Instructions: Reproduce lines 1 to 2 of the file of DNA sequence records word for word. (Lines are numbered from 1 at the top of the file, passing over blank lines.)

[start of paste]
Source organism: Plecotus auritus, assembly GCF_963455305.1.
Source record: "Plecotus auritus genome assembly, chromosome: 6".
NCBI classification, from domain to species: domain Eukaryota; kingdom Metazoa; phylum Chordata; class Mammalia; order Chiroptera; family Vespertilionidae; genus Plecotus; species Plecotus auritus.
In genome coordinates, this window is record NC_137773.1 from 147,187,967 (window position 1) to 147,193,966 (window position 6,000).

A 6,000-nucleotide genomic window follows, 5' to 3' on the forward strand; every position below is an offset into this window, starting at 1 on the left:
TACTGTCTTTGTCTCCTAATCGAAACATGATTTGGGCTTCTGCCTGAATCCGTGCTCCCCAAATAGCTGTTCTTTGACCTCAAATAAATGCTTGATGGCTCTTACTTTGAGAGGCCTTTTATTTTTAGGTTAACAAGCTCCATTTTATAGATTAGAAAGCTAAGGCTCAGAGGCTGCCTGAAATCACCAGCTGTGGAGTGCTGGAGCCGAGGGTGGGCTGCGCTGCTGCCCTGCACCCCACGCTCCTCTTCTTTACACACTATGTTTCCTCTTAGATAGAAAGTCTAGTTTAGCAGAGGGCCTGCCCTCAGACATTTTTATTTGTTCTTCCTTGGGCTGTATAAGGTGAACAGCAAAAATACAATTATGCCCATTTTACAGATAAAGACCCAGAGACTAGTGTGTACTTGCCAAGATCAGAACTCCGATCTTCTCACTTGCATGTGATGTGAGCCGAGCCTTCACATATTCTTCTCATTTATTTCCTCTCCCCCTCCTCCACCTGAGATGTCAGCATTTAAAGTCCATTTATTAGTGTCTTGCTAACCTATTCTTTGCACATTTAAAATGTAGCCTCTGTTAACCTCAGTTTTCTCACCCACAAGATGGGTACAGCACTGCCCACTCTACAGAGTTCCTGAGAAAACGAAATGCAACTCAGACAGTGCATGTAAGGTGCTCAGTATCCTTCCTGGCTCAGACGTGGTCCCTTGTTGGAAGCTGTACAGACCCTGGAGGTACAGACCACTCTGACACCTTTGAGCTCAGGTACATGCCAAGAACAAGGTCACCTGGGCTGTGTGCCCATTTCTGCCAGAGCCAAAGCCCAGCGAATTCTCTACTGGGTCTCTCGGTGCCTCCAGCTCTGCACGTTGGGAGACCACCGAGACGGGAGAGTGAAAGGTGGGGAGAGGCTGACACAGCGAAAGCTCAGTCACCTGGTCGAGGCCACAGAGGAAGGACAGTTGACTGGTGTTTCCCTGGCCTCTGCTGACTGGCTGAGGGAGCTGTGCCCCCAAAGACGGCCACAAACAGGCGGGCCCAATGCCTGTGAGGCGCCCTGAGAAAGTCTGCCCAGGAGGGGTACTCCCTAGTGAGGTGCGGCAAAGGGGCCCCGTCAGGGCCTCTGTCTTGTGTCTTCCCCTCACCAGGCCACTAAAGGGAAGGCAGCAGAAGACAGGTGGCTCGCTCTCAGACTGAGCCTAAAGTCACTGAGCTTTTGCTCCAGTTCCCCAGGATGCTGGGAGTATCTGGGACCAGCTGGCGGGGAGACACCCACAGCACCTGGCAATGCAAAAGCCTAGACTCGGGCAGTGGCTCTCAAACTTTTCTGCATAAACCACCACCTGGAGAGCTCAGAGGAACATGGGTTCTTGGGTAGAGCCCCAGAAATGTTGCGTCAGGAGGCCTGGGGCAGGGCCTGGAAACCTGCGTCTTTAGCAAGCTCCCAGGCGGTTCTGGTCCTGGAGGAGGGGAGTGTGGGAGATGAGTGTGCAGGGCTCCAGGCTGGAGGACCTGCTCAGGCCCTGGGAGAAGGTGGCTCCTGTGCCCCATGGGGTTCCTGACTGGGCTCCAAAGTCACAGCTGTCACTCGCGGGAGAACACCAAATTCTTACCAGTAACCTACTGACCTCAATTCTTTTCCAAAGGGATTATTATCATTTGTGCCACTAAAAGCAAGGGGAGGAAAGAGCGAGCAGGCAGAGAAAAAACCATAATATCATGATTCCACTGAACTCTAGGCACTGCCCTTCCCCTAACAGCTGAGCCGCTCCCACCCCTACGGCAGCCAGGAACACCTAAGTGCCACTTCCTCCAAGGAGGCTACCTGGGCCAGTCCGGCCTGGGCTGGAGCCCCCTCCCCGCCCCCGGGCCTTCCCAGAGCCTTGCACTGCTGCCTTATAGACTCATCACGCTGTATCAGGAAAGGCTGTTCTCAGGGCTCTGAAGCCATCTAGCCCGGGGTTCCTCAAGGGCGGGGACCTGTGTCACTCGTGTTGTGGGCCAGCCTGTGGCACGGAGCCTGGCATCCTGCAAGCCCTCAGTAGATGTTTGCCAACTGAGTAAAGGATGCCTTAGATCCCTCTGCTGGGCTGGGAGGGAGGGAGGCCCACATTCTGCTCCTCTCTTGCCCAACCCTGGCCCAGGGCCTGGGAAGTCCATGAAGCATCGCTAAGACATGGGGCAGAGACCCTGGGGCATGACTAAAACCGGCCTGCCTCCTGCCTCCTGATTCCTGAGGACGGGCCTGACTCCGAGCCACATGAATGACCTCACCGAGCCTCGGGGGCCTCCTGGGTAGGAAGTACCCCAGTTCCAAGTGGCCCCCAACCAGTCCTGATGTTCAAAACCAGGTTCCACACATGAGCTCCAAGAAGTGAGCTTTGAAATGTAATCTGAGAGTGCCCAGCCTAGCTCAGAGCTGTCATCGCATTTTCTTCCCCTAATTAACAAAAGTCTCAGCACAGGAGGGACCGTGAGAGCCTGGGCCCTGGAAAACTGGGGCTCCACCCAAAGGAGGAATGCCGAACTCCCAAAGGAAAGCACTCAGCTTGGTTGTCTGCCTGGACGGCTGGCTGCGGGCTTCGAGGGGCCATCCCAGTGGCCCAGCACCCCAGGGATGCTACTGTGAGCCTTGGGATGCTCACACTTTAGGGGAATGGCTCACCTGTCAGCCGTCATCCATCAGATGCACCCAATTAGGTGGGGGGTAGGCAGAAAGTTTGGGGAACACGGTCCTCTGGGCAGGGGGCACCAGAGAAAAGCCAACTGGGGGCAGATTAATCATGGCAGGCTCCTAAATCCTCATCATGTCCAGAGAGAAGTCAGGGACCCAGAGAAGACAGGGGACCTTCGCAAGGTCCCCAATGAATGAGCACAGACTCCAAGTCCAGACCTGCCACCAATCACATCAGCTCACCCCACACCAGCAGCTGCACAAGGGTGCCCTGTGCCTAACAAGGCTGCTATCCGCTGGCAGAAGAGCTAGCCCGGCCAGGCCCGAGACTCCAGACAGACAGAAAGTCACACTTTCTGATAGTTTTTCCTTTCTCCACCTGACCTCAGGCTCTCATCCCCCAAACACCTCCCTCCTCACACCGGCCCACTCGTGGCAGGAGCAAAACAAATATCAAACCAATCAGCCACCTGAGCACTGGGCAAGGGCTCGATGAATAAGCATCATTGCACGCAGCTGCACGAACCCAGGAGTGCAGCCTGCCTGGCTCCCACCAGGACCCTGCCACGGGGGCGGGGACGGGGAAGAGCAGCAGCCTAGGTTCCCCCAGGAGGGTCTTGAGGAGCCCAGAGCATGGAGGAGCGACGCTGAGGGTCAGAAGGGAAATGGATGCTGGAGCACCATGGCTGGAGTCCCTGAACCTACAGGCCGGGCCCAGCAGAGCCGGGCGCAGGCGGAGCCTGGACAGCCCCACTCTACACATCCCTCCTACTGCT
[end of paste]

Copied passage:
Source organism: Plecotus auritus, assembly GCF_963455305.1.
Source record: "Plecotus auritus genome assembly, chromosome: 6".